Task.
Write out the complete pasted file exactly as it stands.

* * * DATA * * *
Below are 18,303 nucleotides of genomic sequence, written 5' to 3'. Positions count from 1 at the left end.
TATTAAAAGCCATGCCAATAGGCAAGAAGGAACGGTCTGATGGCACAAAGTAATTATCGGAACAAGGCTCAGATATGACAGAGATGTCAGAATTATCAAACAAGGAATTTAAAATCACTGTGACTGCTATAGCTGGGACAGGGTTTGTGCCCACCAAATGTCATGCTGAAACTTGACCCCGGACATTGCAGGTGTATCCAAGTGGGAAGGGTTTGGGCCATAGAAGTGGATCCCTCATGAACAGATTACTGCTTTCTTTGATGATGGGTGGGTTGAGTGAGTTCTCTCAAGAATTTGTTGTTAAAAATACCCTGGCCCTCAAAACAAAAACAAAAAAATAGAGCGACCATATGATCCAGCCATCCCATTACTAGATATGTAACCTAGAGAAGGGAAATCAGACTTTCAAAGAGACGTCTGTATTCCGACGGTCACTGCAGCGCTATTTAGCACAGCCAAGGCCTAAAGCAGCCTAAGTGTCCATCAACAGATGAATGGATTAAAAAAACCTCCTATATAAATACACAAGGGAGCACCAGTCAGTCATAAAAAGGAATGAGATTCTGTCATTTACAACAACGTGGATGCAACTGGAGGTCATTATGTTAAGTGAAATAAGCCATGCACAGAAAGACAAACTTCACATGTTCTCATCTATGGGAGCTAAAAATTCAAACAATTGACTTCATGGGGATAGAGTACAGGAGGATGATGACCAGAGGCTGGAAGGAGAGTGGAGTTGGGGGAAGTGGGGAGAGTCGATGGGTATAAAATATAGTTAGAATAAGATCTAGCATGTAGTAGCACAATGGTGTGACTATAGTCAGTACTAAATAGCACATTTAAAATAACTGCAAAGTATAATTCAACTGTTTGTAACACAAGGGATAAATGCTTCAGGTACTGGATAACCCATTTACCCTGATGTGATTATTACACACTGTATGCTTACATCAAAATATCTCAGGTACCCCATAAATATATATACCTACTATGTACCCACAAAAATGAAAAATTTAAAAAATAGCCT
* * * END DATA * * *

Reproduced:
Below are 18,303 nucleotides of genomic sequence, written 5' to 3'. Positions count from 1 at the left end.
TATTAAAAGCCATGCCAATAGGCAAGAAGGAACGGTCTGATGGCACAAAGTAATTATCGGAACAAGGCTCAGATATGACAGAGATGTCAGAATTATCAAACAAGGAATTTAAAATCACTGTGACTGCTATAGCTGGGACAGGGTTTGTGCCCACCAAATGTCATGCTGAAACTTGACCCCGGACATTGCAGGTGTATCCAAGTGGGAAGGGTTTGGGCCATAGAAGTGGATCCCTCATGAACAGATTACTGCTTTCTTTGATGATGGGTGGGTTGAGTGAGTTCTCTCAAGAATTTGTTGTTAAAAATACCCTGGCCCTCAAAACAAAAACAAAAAAATAGAGCGACCATATGATCCAGCCATCCCATTACTAGATATGTAACCTAGAGAAGGGAAATCAGACTTTCAAAGAGACGTCTGTATTCCGACGGTCACTGCAGCGCTATTTAGCACAGCCAAGGCCTAAAGCAGCCTAAGTGTCCATCAACAGATGAATGGATTAAAAAAACCTCCTATATAAATACACAAGGGAGCACCAGTCAGTCATAAAAAGGAATGAGATTCTGTCATTTACAACAACGTGGATGCAACTGGAGGTCATTATGTTAAGTGAAATAAGCCATGCACAGAAAGACAAACTTCACATGTTCTCATCTATGGGAGCTAAAAATTCAAACAATTGACTTCATGGGGATAGAGTACAGGAGGATGATGACCAGAGGCTGGAAGGAGAGTGGAGTTGGGGGAAGTGGGGAGAGTCGATGGGTATAAAATATAGTTAGAATAAGATCTAGCATGTAGTAGCACAATGGTGTGACTATAGTCAGTACTAAATAGCACATTTAAAATAACTGCAAAGTATAATTCAACTGTTTGTAACACAAGGGATAAATGCTTCAGGTACTGGATAACCCATTTACCCTGATGTGATTATTACACACTGTATGCTTACATCAAAATATCTCAGGTACCCCATAAATATATATACCTACTATGTACCCACAAAAATGAAAAATTTAAAAAATAGCCT